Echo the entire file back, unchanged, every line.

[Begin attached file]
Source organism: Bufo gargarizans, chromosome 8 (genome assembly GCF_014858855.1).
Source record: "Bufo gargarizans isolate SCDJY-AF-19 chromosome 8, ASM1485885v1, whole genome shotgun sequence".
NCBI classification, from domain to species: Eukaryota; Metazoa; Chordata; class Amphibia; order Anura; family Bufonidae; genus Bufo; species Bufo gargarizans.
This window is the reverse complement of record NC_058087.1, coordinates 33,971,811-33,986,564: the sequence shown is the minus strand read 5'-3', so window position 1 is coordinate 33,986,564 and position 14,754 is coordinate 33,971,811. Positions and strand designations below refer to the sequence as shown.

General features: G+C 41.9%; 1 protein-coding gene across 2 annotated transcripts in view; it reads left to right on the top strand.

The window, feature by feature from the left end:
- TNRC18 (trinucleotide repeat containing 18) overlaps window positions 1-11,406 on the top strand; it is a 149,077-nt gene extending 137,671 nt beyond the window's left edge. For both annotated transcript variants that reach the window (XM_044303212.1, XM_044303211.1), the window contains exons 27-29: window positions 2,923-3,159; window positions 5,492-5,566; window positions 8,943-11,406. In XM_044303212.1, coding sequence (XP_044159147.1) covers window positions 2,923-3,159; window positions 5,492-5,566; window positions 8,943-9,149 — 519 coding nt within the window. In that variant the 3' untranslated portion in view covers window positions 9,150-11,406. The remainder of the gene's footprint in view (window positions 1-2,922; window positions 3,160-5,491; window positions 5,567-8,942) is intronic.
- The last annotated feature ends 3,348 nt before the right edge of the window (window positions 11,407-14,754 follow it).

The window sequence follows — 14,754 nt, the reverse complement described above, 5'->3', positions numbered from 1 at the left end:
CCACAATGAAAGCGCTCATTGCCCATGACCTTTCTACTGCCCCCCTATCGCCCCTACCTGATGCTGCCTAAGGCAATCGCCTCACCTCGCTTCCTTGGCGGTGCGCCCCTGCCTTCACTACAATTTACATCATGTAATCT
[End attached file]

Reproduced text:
Source organism: Bufo gargarizans, chromosome 8 (genome assembly GCF_014858855.1).
Source record: "Bufo gargarizans isolate SCDJY-AF-19 chromosome 8, ASM1485885v1, whole genome shotgun sequence".
NCBI classification, from domain to species: Eukaryota; Metazoa; Chordata; class Amphibia; order Anura; family Bufonidae; genus Bufo; species Bufo gargarizans.
This window is the reverse complement of record NC_058087.1, coordinates 33,971,811-33,986,564: the sequence shown is the minus strand read 5'-3', so window position 1 is coordinate 33,986,564 and position 14,754 is coordinate 33,971,811. Positions and strand designations below refer to the sequence as shown.

General features: G+C 41.9%; 1 protein-coding gene across 2 annotated transcripts in view; it reads left to right on the top strand.

The window, feature by feature from the left end:
- TNRC18 (trinucleotide repeat containing 18) overlaps window positions 1-11,406 on the top strand; it is a 149,077-nt gene extending 137,671 nt beyond the window's left edge. For both annotated transcript variants that reach the window (XM_044303212.1, XM_044303211.1), the window contains exons 27-29: window positions 2,923-3,159; window positions 5,492-5,566; window positions 8,943-11,406. In XM_044303212.1, coding sequence (XP_044159147.1) covers window positions 2,923-3,159; window positions 5,492-5,566; window positions 8,943-9,149 — 519 coding nt within the window. In that variant the 3' untranslated portion in view covers window positions 9,150-11,406. The remainder of the gene's footprint in view (window positions 1-2,922; window positions 3,160-5,491; window positions 5,567-8,942) is intronic.
- The last annotated feature ends 3,348 nt before the right edge of the window (window positions 11,407-14,754 follow it).

The window sequence follows — 14,754 nt, the reverse complement described above, 5'->3', positions numbered from 1 at the left end:
CCACAATGAAAGCGCTCATTGCCCATGACCTTTCTACTGCCCCCCTATCGCCCCTACCTGATGCTGCCTAAGGCAATCGCCTCACCTCGCTTCCTTGGCGGTGCGCCCCTGCCTTCACTACAATTTACATCATGTAATCT